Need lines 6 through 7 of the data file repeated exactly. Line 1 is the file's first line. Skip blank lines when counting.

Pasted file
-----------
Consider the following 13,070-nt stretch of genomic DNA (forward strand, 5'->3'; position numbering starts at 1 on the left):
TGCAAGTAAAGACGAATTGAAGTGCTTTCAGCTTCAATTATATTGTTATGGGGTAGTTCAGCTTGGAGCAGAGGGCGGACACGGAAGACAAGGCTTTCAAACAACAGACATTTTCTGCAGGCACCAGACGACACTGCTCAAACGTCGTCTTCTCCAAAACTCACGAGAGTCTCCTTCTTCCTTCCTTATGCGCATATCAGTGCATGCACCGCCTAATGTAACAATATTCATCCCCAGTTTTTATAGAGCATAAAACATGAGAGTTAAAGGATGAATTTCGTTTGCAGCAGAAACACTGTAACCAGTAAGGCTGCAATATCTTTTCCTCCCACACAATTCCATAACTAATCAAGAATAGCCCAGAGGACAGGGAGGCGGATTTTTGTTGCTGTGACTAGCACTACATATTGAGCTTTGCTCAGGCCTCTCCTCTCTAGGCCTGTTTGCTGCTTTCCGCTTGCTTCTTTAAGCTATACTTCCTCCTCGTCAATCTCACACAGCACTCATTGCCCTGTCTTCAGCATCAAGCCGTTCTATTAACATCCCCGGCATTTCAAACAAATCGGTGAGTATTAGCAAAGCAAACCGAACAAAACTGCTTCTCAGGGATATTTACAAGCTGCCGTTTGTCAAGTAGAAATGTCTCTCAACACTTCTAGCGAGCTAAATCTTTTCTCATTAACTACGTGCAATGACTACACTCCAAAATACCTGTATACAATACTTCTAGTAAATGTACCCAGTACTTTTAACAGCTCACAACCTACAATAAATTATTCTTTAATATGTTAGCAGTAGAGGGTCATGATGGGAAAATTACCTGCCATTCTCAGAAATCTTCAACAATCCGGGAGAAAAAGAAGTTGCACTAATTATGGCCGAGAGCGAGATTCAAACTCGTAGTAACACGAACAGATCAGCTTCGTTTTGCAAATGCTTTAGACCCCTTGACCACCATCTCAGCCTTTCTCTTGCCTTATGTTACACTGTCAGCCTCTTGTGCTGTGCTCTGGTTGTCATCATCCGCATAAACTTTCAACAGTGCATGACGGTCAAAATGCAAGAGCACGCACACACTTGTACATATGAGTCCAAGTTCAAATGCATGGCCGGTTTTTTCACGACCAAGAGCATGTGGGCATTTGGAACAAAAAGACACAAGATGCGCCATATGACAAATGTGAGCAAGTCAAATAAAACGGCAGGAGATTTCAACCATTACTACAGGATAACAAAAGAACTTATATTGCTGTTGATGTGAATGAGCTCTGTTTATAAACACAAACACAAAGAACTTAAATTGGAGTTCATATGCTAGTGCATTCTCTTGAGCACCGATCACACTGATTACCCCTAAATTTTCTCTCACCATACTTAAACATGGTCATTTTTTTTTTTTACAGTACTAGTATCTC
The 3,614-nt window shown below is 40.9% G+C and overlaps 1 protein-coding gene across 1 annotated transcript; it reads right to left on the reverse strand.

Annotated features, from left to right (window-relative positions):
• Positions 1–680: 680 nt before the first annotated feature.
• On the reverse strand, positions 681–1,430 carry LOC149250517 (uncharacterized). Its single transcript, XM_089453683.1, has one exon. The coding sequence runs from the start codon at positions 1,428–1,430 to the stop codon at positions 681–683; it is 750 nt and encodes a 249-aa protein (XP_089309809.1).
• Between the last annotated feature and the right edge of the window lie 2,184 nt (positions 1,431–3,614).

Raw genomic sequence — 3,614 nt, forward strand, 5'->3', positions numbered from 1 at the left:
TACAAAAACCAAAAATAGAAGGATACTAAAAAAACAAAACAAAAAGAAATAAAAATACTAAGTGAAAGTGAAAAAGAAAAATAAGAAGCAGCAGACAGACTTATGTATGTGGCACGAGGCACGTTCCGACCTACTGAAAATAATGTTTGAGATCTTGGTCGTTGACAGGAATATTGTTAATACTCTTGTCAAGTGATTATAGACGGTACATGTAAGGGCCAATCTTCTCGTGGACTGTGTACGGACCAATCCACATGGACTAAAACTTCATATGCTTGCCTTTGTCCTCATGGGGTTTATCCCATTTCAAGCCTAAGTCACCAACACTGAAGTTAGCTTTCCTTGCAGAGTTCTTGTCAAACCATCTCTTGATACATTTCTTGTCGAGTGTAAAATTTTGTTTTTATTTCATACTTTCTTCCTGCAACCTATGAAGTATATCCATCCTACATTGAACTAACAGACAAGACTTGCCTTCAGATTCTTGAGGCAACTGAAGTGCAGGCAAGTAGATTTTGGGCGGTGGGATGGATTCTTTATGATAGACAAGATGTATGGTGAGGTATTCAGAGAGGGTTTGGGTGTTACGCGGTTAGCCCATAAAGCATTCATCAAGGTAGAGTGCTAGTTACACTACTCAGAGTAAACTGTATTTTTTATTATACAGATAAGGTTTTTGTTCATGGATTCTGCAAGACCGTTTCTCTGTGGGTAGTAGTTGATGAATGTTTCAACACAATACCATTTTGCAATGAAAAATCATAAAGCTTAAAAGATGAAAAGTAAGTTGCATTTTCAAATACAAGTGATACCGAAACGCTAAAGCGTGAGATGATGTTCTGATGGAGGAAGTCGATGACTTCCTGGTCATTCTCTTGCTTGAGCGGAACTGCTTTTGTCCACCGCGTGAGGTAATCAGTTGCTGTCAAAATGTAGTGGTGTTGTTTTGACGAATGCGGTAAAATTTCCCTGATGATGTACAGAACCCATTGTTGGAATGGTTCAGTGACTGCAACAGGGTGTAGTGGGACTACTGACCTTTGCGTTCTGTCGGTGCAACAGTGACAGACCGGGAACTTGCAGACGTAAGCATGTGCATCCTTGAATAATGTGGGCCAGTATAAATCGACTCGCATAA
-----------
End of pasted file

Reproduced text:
• On the reverse strand, positions 681–1,430 carry LOC149250517 (uncharacterized). Its single transcript, XM_089453683.1, has one exon. The coding sequence runs from the start codon at positions 1,428–1,430 to the stop codon at positions 681–683; it is 750 nt and encodes a 249-aa protein (XP_089309809.1).
• Between the last annotated feature and the right edge of the window lie 2,184 nt (positions 1,431–3,614).